Tang et al., 2021

Tang, Fiona H. M., Lenzen, Manfred, McBratney, Alexander, & Maggi, Federico; “Risk of pesticide pollution at the global scale;” Nature Geoscience, 2021; DOI: 10.1038/s41561-021-00712-5.


Pesticides are widely used to protect food production and meet global food demand but are also ubiquitous environmental pollutants, causing adverse effects on water quality, biodiversity and human health. Here we use a global database of pesticide applications and a spatially explicit environmental model to estimate the world geography of environmental pollution risk caused by 92 active ingredients in 168 countries. We considered a region to be at risk of pollution if pesticide residues in the environment exceeded the no-effect concentrations, and to be at high risk if residues exceeded this by three orders of magnitude. We find that 64% of global agricultural land (approximately 24.5 million km2) is at risk of pesticide pollution by more than one active ingredient, and 31% is at high risk. Among the high-risk areas, about 34% are in high-biodiversity regions, 5% in water-scarce areas and 19% in low- and lower-middle-income nations. We identify watersheds in South Africa, China, India, Australia and Argentina as high-concern regions because they have high pesticide pollution risk, bear high biodiversity and suffer from water scarcity. Our study expands earlier pesticide risk assessments as it accounts for multiple active ingredients and integrates risks in different environmental compartments at a global scale.  FULL TEXT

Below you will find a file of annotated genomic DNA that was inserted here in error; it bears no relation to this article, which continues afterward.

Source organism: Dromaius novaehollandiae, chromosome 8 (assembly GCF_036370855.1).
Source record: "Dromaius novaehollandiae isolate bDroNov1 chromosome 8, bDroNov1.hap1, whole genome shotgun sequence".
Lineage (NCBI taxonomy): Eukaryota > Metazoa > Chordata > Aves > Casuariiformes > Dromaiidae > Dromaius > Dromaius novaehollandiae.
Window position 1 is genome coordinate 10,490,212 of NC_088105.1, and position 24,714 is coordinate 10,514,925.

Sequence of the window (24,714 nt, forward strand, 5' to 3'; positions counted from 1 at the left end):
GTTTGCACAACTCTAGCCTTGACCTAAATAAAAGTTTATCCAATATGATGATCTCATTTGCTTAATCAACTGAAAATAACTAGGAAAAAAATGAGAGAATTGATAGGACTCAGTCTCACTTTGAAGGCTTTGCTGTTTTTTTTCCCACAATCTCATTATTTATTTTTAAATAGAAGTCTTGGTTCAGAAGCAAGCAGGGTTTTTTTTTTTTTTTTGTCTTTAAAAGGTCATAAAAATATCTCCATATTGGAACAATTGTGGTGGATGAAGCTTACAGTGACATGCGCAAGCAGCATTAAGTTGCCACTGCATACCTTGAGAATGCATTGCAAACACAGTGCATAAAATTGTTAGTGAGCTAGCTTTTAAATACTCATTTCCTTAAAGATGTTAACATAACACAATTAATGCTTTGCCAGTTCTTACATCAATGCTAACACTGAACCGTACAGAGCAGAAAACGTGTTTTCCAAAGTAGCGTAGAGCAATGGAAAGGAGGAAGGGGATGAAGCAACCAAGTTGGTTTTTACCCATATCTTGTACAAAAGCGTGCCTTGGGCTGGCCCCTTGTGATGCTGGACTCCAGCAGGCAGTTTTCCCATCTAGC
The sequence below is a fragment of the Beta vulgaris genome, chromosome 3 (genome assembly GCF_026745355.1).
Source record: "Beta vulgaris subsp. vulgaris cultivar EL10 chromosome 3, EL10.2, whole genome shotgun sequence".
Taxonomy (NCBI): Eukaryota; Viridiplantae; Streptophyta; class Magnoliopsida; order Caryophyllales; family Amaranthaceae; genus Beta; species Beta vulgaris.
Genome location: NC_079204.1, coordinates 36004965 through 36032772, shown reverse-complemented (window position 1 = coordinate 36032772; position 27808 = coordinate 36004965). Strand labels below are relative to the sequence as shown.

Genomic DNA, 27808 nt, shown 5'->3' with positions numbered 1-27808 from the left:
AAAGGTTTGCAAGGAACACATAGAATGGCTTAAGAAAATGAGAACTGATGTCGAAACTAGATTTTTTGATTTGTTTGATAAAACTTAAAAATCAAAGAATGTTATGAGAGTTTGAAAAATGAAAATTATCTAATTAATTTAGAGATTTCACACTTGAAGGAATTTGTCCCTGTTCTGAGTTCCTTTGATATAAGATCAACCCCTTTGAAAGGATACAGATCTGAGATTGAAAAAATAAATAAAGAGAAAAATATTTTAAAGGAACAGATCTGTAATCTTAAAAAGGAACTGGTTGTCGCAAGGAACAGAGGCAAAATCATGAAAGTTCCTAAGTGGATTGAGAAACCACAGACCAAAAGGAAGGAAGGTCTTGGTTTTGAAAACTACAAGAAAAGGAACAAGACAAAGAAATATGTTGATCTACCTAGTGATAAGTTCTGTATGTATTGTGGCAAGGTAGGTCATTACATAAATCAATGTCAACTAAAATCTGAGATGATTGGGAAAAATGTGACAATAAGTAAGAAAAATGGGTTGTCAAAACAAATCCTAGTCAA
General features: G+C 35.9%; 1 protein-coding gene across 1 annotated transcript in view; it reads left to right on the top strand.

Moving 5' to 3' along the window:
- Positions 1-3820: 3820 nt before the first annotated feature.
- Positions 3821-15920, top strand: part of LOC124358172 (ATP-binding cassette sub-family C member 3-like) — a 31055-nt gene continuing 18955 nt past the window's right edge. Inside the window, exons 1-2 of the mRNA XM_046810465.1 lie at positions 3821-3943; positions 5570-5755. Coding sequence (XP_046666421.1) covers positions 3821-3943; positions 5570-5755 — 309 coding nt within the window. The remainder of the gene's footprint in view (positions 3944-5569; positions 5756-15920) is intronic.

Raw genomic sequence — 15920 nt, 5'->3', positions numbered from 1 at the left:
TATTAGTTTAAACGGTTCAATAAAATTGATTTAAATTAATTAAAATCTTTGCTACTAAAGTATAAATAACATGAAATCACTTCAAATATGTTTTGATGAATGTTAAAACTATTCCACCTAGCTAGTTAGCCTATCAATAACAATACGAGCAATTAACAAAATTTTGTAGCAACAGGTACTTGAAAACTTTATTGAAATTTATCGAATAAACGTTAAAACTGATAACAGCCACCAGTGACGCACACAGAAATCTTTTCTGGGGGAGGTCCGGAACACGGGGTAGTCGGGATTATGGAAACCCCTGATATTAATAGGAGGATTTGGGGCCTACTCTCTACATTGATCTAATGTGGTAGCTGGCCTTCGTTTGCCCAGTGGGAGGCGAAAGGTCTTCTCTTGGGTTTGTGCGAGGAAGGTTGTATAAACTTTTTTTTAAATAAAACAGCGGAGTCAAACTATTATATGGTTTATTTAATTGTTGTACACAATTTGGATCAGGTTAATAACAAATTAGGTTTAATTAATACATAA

Epstein and Zhang, 2014

Epstein, Lynn, & Zhang, Minghua. (2014). The Impact of Integrated Pest Management Programs on Pesticide Use in California, USA. In R. Peshin & D. Pimentel (Eds.), Integrated Pest Management (pp. 173-200): Springer.


Integrated Pest Management (IPM) is often promoted to farmers as a method that can provide the most economical, sustained disease and pest control, but promoted to the public as a method to reduce agricultural pesticide use. California has a public infrastructure for supporting IPM research and implementation, largely through the University of California IPM program. California’s Department of Pesticide Regulation’s Pesticide Use Reports provide a system to track pesticide use state-wide. In practice, IPM in California is extremely pesticide-dependent, particularly in weed control and in agricultural production systems that rely on soil fumigation, such as strawberries. During our study period between 1993 and 2010, California had a decrease in use of 88 % of the highly-used pesticides listed for regulatory concern for human health. However, most of these pesticides were replaced with other chemicals rather than with non-chemical methods. We feature several case studies that illustrate key issues in California IPM: the limited progress in meeting Montreal Protocol guidelines for methyl bromide phase-out due to critical use exemptions for strawberry producers; a successful IPM program to decrease use of dormant-season organophosphates that are important water pollutants; the increase in use of neonicotinoid insecticides, which might have a role in the current bee colony collapse disorder; and the limited use of all of the commercialized microbial biocontrol agents except for Bacillus thuringiensis. FULL TEXT